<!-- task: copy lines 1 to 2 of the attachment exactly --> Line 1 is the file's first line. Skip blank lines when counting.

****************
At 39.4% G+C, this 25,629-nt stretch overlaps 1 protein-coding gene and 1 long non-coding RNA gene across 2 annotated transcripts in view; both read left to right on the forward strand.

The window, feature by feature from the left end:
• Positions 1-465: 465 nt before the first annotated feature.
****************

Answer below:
At 39.4% G+C, this 25,629-nt stretch overlaps 1 protein-coding gene and 1 long non-coding RNA gene across 2 annotated transcripts in view; both read left to right on the forward strand.

The window, feature by feature from the left end: